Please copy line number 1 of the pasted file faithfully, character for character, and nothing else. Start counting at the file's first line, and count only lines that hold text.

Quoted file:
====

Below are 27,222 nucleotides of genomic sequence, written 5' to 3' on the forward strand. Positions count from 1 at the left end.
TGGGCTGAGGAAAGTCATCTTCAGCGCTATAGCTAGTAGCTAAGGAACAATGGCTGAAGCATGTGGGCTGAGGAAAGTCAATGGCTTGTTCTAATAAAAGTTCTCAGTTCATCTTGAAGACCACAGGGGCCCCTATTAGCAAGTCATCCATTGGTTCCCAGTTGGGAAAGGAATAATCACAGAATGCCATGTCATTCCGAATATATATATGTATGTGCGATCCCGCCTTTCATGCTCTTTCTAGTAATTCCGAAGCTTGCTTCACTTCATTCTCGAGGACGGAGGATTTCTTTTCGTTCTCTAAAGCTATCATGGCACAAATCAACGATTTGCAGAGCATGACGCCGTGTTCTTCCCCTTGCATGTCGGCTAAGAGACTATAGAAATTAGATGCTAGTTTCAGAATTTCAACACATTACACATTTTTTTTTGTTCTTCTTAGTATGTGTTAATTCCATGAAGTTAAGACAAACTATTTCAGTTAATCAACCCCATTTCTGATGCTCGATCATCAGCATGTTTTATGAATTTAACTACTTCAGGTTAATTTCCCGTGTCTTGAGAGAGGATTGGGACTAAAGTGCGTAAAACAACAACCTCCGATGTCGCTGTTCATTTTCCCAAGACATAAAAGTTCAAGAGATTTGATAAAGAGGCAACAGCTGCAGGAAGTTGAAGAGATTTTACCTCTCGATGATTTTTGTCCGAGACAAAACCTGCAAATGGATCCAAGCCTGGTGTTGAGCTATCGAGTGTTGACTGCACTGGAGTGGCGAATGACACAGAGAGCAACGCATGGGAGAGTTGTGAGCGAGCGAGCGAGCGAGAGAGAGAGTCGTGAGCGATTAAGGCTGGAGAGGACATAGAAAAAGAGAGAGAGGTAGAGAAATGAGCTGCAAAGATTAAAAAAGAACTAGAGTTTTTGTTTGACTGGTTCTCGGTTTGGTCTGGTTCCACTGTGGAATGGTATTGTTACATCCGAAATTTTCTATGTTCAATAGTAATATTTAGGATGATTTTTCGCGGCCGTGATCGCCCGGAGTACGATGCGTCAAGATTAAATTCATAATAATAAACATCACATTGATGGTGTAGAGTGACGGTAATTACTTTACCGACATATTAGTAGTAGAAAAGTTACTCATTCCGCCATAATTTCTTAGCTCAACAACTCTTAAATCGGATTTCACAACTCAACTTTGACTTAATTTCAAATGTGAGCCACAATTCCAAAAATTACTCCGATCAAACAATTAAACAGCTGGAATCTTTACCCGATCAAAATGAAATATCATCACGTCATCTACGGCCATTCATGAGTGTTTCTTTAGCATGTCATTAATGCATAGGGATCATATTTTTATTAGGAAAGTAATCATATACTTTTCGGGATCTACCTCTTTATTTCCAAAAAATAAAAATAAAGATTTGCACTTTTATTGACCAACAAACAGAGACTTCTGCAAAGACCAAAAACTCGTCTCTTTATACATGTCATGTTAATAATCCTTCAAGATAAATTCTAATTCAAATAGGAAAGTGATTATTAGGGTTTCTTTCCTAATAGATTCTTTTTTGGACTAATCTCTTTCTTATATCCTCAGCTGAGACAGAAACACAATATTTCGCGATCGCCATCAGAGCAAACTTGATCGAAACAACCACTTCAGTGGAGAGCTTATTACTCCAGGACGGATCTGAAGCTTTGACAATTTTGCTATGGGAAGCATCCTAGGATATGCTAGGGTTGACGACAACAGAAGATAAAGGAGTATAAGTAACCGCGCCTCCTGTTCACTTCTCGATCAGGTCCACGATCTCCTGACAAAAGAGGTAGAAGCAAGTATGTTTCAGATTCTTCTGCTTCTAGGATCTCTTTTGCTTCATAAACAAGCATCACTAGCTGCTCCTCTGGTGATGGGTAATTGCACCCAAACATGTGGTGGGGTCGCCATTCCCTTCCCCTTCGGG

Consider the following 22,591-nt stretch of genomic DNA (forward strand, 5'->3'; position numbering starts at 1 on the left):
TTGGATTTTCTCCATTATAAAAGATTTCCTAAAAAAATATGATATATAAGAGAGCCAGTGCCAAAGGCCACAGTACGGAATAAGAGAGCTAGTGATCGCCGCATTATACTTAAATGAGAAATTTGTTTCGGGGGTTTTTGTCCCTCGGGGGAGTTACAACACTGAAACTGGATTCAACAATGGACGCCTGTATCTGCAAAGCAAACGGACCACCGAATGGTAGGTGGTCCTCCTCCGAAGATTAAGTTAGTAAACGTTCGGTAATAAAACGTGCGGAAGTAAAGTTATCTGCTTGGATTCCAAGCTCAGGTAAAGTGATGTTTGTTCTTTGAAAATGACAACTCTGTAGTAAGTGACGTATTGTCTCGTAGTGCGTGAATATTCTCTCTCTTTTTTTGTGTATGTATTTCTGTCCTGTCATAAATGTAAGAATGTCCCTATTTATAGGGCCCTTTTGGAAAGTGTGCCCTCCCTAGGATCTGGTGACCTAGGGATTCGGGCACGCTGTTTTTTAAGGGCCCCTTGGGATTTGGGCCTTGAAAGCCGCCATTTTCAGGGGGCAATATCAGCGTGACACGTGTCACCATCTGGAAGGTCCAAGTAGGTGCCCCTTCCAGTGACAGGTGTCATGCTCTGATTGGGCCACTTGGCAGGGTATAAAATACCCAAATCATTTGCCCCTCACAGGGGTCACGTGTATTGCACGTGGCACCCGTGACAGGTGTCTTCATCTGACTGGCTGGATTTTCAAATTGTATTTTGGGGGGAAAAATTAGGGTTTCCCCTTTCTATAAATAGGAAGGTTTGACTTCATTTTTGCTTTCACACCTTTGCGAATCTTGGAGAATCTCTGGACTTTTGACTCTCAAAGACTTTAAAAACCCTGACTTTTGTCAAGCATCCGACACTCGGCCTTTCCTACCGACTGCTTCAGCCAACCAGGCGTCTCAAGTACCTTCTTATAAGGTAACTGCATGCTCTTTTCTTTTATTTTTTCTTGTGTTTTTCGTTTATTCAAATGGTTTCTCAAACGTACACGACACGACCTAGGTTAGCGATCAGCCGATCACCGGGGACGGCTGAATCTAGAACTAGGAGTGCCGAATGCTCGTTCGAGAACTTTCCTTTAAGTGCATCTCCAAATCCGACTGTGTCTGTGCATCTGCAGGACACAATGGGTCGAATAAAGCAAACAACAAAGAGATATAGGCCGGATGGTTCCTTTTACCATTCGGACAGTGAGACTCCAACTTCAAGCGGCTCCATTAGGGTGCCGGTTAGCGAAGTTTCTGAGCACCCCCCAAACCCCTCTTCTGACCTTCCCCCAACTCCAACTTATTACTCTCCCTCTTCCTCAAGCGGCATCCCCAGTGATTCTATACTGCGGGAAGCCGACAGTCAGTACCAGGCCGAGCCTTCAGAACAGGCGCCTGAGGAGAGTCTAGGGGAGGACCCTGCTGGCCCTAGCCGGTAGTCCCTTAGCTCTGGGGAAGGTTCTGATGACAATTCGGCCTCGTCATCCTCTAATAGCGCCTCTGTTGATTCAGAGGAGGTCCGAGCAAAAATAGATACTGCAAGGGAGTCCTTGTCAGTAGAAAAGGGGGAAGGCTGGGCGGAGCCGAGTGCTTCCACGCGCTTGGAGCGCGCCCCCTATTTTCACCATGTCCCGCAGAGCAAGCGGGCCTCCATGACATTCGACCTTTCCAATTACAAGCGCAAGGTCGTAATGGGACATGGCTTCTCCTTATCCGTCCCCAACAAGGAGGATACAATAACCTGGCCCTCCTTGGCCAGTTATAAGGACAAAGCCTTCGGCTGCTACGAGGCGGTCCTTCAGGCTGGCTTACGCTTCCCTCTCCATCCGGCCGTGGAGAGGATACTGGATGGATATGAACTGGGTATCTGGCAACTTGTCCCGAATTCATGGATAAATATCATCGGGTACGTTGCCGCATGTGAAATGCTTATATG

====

Below are 27,222 nucleotides of genomic sequence, written 5' to 3' on the forward strand. Positions count from 1 at the left end.